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The Netflix share price ups its game ahead of Q3 earnings

Demand for Netflix [NFLX] has bounced back since seeing a drop-off in its show slate amid production delays because of the coronavirus pandemic.

Since reaching a year-to-date intraday low of $478.54 on 19 May, the Netflix share price has rebounded and rallied to a 52-week high of $646.84 during intraday trading on 7 October.

Investor sentiment has been boosted by increasing demand for the streaming service, as it releases new content such as Squid Game, which debuted on 17 September. The Netflix share price has also been buoyed by prospective plans for gaining sports broadcast rights for competitions, such as Formula 1.



Over the last 12 months, the Netflix share price has climbed 15.9% compared with peers Amazon [AMZN] and Walt Disney [DIS], which are up 8% and 38.5%, respectively, over the same period.

Investors will be looking to see if the Netflix share price can keep up with its peers when it releases its third-quarter earnings on 19 October.


Can Netflix increase its global paid subscribers?

In its second quarter, Netflix recorded earnings per share of $2.97, which was better than the $1.59 recorded in the first quarter last year but short of analysts’ expectations of $3.16. Its revenues came in at $7.34bn, up from $6.15bn in the second quarter of 2020 and ahead of expectations of $7.32bn.

Global paid net subscriber additions were 1.54 million, down from the 10.09 million the streaming company added in the second quarter last year, the 8.51 million it added in the fourth quarter and 3.98 million in the first quarter of 2021. Analysts had expected this number to come in at 1.19 million.


Netflix's Q2 revenue - up from $6.15bn in 2020


Netflix also revealed plans to push into the gaming space as a new content category, but this was not enough to stop its share price dipping after results. It fell from $531.05 at the close on 20 July to $513.63 at the close on the 21st.

“COVID has created some lumpiness in our membership growth (higher growth in 2020, slower growth this year), which is working its way through. We continue to focus on improving our service for our members and bringing them the best stories from around the world,” the company said in its shareholders’ letter.


Wall Street’s expectations for upcoming earnings

Analysts estimate that Netflix will announce that it added 3.63 million subscribers in the third quarter, above the company’s guidance of 3.5 million. They also expect revenues of $7.48bn and earnings per share of $2.56, which would mark a year-on-year rise of 17.2% and 47%, respectively.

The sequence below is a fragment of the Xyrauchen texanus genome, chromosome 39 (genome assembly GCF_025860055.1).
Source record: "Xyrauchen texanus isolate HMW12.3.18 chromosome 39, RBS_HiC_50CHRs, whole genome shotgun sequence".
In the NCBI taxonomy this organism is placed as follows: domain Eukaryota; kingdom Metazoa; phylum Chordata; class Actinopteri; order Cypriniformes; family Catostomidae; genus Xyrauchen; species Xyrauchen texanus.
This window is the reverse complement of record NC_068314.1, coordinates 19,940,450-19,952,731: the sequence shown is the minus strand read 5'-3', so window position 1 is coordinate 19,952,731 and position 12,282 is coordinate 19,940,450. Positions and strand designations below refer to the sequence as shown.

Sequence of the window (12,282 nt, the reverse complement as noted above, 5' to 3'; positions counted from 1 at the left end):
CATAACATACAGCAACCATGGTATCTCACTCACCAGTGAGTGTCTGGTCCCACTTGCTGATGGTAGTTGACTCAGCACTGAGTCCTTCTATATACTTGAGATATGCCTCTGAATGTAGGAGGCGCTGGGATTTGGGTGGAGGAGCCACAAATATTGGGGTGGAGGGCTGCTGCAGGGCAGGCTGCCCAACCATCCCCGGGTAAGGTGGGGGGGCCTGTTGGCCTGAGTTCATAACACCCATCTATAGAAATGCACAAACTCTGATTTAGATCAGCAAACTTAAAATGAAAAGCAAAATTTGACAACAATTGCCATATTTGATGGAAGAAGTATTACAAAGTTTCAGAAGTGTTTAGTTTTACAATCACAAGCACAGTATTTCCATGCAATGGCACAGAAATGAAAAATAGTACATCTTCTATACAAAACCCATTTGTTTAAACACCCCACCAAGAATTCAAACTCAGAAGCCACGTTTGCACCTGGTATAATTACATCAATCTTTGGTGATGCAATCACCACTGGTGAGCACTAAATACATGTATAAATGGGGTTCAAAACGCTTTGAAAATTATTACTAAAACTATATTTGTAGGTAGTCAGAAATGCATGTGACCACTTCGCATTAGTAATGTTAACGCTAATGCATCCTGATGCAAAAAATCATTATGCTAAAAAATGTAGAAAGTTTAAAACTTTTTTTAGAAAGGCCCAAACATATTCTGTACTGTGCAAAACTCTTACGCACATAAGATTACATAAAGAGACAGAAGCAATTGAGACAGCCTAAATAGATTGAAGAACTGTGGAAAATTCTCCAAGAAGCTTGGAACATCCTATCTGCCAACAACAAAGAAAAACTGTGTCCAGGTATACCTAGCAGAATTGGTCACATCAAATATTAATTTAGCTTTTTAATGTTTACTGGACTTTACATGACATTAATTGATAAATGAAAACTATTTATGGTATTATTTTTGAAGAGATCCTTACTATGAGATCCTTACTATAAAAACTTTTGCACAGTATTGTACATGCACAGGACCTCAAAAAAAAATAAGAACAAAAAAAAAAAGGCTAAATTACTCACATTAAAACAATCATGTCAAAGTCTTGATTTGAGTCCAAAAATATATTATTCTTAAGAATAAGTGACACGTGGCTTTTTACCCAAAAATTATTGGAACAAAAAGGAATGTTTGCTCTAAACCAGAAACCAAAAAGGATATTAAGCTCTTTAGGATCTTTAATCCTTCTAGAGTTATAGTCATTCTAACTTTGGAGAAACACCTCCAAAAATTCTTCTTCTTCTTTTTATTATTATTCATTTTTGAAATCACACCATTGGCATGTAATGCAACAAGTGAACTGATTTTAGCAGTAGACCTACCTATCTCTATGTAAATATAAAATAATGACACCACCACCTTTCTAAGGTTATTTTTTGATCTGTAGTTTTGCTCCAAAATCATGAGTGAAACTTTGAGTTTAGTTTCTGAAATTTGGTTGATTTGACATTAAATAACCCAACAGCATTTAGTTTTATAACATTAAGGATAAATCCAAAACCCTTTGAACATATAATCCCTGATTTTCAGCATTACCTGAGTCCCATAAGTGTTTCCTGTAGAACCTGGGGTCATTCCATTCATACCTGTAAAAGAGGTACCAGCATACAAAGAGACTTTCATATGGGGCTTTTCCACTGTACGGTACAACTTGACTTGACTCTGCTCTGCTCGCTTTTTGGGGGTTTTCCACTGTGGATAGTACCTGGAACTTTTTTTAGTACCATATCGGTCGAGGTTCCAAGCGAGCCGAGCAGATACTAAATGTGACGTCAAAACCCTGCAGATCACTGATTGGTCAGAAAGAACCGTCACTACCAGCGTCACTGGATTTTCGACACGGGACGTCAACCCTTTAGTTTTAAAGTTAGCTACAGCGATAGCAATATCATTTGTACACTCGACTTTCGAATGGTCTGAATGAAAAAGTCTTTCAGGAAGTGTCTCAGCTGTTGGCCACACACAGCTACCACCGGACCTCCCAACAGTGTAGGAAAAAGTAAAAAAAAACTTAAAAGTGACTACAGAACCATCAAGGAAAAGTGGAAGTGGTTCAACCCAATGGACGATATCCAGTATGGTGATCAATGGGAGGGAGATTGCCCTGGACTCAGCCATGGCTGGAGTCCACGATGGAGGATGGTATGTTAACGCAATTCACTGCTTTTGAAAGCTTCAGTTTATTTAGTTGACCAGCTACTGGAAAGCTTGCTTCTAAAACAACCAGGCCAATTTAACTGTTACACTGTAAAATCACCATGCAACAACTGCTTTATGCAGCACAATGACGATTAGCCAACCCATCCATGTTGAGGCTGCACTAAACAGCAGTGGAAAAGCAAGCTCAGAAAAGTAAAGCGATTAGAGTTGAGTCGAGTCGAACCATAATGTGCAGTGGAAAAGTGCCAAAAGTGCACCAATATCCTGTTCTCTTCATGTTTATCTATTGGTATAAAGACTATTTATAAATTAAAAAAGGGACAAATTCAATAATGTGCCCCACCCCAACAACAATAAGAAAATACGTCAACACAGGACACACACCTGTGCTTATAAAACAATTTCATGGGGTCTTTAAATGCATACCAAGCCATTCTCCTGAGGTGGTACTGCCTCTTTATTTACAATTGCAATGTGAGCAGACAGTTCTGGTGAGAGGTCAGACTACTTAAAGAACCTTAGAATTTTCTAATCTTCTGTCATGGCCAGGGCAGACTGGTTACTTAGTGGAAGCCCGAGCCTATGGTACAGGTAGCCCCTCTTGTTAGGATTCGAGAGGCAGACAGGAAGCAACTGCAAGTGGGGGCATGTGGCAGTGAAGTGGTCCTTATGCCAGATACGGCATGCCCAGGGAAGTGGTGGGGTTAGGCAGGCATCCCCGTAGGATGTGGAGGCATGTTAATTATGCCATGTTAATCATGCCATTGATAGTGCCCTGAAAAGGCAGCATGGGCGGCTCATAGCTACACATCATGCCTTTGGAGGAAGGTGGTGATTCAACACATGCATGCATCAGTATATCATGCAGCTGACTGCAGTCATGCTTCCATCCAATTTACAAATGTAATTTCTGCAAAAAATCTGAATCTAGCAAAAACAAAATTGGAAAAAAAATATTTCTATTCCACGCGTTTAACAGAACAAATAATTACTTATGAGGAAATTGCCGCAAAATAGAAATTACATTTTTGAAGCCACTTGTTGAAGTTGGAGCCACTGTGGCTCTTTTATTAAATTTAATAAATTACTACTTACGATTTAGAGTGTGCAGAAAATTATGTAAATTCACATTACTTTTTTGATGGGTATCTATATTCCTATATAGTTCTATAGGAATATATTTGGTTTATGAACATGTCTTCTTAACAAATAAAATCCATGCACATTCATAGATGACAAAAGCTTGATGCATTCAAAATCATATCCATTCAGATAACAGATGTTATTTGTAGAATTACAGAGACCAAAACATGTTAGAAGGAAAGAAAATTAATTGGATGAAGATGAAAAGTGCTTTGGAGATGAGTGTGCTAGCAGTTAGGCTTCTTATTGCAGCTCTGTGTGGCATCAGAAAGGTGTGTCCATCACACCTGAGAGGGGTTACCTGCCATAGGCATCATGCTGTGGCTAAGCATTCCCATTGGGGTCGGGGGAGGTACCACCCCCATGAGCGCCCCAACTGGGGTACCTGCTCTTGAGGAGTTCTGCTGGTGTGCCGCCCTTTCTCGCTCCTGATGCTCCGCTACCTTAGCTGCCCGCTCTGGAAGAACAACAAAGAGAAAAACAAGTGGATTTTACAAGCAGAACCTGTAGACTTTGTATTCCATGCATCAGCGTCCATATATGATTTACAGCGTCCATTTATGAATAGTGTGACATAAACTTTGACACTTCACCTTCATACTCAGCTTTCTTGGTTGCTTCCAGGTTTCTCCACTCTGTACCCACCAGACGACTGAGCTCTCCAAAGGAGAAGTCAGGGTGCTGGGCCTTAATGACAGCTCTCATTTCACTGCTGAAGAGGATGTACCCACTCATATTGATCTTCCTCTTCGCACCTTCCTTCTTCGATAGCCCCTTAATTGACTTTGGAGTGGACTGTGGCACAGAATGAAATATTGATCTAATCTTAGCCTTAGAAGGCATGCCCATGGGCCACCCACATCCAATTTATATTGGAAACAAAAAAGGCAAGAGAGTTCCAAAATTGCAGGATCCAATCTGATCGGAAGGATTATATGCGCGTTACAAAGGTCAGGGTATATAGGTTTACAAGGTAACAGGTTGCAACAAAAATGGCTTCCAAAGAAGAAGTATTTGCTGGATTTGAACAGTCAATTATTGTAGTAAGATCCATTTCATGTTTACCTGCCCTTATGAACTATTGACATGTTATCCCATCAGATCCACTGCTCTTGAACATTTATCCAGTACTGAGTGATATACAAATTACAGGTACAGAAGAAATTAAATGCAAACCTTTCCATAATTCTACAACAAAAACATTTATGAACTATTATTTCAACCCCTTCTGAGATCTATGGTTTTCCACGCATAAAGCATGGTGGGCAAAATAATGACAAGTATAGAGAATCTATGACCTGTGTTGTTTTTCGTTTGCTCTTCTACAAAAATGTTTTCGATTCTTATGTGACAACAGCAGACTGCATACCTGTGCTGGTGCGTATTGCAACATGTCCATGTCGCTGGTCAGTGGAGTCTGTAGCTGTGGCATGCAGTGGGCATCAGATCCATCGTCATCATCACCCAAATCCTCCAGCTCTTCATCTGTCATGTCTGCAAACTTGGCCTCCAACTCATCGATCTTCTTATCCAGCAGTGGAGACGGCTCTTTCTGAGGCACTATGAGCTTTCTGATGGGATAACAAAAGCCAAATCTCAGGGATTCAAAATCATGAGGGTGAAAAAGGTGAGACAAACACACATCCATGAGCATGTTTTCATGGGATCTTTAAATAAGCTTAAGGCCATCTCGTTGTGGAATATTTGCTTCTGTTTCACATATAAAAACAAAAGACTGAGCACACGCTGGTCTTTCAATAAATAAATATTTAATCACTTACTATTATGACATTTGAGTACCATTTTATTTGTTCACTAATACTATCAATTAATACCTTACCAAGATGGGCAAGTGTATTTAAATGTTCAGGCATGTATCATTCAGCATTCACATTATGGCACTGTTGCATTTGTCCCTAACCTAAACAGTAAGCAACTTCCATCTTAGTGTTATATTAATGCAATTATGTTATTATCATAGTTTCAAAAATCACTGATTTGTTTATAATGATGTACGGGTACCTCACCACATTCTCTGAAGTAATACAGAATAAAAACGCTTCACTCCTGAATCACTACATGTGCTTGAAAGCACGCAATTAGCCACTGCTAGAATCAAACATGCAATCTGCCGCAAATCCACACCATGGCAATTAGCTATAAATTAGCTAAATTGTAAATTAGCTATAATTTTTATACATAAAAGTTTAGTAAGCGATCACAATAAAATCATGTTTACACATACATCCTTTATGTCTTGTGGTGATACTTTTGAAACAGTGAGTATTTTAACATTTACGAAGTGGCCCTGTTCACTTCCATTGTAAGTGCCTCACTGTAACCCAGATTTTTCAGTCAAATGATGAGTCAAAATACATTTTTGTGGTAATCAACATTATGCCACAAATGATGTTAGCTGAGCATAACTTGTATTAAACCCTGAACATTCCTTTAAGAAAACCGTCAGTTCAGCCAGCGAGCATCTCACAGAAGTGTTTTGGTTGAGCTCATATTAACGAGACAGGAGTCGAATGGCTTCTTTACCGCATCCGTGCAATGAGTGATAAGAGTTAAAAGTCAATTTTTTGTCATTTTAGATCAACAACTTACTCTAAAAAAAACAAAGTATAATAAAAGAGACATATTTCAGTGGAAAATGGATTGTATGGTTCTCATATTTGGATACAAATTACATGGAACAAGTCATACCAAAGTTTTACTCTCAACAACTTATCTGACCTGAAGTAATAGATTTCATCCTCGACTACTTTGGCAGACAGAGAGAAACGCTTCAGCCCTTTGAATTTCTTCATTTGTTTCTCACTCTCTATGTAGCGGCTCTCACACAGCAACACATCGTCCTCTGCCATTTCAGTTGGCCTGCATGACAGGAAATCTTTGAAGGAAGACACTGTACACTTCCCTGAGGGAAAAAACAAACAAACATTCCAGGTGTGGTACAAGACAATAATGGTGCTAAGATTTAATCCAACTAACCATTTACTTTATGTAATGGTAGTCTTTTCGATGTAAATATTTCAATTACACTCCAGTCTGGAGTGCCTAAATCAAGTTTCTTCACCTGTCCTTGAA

Cowen analyst John Blackledge has an outperform rating on the stock and a price target of $650. “Our proprietary recurring US survey suggests Netflix continues to lead living-room TV, as 28% of respondents said Netflix has the best video content, well ahead of other streaming and linear services,” he said in a client note, as reported by Investor’s Business Daily. “The second-half 2021 original content volume is accelerating and likely to drive higher engagement and potentially lower churn.”

“The second-half 2021 original content volume is accelerating and likely to drive higher engagement and potentially lower churn” - Cowen analyst John Blackledge


Stifel Financial has a buy rating and $650 target, justified by its view that Netflix “successfully releases compelling original content, broadens its international penetration, and enters a seasonally favourable period for subscription adds”.


Roald Dahl: Netflix’s golden ticket 

When Netflix makes its third-quarter earnings announcement, there is likely to be a lot of focus on upcoming content for the rest of this year and into 2022. The company recently bought the rights to author Roald Dahl’s stories, which AJ Bell investment director Russ Mould described as a “breakthrough moment”.

“Disney’s purchase of the Star Wars empire raised eyebrows at the time, but it has perfectly demonstrated how strong intellectual property can be used to create a multitude of content. The Roald Dahl acquisition is Netflix’s chance to do the same. This includes creating products beyond a TV screen, such as games, merchandise and theatre,” he said.

As such, there will also be attention paid to any more information on Netflix’s game content and its latest venture creating “Netflix Hubs” in Walmart [WMT] stores to sell merchandise from its shows.

Chief executive Reed Hastings may also be questioned about recent comments in German newspaper Der Spiegel where he said he would “definitely consider” bidding for Formula 1 sports rights in the future.

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